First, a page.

Friday, August 24, 2012

Will District Attorneys Use the Sentencing Enhancement for DUI Offenders That Had a Juvenile in Car?

As discussed in a prior blog post, on July 9, 2012, an amendment to the DUI law became effective that increased both the grading and the penalties for a DUI charge if a “minor under 18 years of age was an occupant in the vehicle when the violation occurred.”  Basically, if a person charged with a DUI has a juvenile in the vehicle, then the district attorney has to make a decision whether or not to seek the increased penalties for the DUI offense.  People probably assume that a district attorney would always seek the maximum penalty possible in such a situation, but, as with almost any decision, there are benefits but also costs that must be considered. 

What Are the Costs?
The increased DUI penalties come with the cost of giving the DUI defendant the right to a jury trial.  Generally, most first and second offense DUI defendants do not have the right to have the case heard by a jury but instead are only entitled to a trial before a judge.  Most experienced DUI defense attorneys would prefer to have a trial by jury as opposed to a trial by judge.  A jury trial increases the amount of time and thereby increases the expense of prosecution of a DUI case for the district attorney.  One could respond that the possibility of a jury trial is not much of a cost since the majority of criminal cases do not make it to a trial as they are resolved via a plea agreement between the prosecution and the defense.  However, when the district attorney seeks increased penalties, a defendant is more likely to proceed to a trial to avoid those penalties, and the DUI defendant would prefer to “roll the dice” at a trial before a jury.  The jury trial issue would not have an impact on second offense DUI defendants charged with having the highest rate of alcohol or three time DUI offenders as those persons are already entitled to a jury trial. 

What Are the Benefits?
Simply stated, the amendment to the DUI law gives the district attorney more power to control a sentence that is imposed on a DUI defendant.  The problem with the amendment is that the power given to the district attorney is relatively minor as the amendment does not impose sentences that are much greater than the mandatory minimum sentences already required for DUI offenses.  For example, if the enhancement is imposed on a first offense of DUI, the mandatory fine is $1,000.00 and completion of 100 hours of community service is required.  A first offense DUI in the third or highest range of penalties already requires a mandatory minimum fine of $1,000.00.  If the juvenile passenger enhancement is imposed on a second offense, the mandatory sentence includes a $2,500.00 fine and not less than 1 month nor more than 6 months incarceration.  Without seeking the sentencing enhancement, a two-time DUI offender in the middle range of penalties already faces a mandatory minimum of 1 month incarceration, and a two- time DUI offender in the highest range of penalties faces a 3 month minimum period of incarceration.  In some situations, the penalties imposed after invoking the juvenile passenger enhancement would result in increased mandatory penalties, but, in many other situations, the penalties are the same and sometimes even less than the mandatory minimum penalties already imposed.  Therefore, the district attorney would only receive a benefit when invoking the enhancement in certain DUI cases.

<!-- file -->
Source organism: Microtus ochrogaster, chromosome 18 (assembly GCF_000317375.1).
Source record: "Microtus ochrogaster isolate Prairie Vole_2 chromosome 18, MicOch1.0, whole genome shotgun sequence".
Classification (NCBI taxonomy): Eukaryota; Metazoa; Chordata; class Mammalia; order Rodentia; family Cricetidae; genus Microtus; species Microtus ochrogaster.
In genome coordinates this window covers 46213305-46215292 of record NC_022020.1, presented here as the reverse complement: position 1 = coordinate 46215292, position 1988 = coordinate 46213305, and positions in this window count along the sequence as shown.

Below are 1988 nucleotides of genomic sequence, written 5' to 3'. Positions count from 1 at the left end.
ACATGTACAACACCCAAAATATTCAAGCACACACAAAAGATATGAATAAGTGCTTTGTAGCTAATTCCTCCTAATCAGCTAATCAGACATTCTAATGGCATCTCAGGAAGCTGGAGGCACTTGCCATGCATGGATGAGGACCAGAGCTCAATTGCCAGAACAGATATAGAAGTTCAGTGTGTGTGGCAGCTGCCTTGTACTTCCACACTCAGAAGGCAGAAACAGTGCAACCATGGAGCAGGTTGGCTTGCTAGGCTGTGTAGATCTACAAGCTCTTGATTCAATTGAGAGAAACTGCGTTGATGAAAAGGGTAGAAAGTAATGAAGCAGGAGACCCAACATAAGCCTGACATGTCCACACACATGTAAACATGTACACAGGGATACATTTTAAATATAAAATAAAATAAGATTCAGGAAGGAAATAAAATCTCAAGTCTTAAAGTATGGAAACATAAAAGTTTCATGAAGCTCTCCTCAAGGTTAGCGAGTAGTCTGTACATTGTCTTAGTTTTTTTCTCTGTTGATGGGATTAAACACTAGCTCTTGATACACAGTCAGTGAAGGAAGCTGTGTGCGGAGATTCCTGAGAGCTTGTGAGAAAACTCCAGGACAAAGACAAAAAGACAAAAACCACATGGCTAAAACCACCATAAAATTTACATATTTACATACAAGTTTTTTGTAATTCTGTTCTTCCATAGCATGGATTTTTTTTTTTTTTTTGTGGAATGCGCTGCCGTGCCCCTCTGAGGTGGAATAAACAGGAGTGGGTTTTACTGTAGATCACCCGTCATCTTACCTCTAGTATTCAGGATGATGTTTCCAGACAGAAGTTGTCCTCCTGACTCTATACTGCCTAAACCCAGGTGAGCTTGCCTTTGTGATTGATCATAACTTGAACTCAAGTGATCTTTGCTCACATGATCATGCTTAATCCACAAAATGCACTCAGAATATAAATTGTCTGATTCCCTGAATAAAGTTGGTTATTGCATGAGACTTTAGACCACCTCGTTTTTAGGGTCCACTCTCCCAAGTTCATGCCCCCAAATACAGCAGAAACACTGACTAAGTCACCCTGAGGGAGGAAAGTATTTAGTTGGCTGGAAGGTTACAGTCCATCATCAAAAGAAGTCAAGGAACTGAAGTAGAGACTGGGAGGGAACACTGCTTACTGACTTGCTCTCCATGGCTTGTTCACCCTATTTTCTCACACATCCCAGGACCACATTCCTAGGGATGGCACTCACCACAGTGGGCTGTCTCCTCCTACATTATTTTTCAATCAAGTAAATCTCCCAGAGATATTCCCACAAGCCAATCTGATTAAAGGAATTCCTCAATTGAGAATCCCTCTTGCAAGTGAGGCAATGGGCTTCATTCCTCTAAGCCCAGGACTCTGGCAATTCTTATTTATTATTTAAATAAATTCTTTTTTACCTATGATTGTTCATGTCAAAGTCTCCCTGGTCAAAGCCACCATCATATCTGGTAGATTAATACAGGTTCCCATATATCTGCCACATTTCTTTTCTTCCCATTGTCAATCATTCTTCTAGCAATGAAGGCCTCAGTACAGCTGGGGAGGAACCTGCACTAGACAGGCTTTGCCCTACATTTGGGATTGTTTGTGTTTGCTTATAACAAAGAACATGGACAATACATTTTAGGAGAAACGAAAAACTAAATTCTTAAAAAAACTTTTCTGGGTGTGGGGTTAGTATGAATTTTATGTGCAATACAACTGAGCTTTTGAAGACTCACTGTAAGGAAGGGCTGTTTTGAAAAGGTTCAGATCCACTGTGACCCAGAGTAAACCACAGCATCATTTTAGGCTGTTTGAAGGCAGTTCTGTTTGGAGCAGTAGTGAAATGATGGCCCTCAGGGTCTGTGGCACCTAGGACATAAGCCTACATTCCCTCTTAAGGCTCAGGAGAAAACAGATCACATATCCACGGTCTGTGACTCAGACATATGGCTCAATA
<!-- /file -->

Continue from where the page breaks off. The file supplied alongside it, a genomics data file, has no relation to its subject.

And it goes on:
Will It Be Used?
I believe that the DUI sentencing enhancement for having a minor passenger in the vehicle was created more by Pennsylvania politicians to appease constituents than actually punish violators of the law and deter such conduct.  As discussed above, the amendment does not substantially increase the penalties for DUI offenses.  Also, district attorneys routinely already use other charges, such as Endangering the Welfare of a Child or Reckless Endangerment, in DUI cases in a minor was an occupant.  Therefore, the current DUI enhancement was not needed to give the district attorney another way to punish DUI offenders.  The district attorney will have to consider the costs and benefits associated with invoking the DUI sentencing enhancement.  Generally speaking, an experienced DUI defense attorney would much rather proceed to a jury trial rather than a bench trial.

Jason S. Dunkle has been a State College criminal defense lawyer since 2004.  His law office, JD Law, P.C., is located in downtown State College, within walking distance of the University Park Campus of Penn State University.  If you or someone you know has been charged with a DUI or other criminal offenese, contact JD Law at (814) 954-1094 and schedule a FREE CONSULTATION

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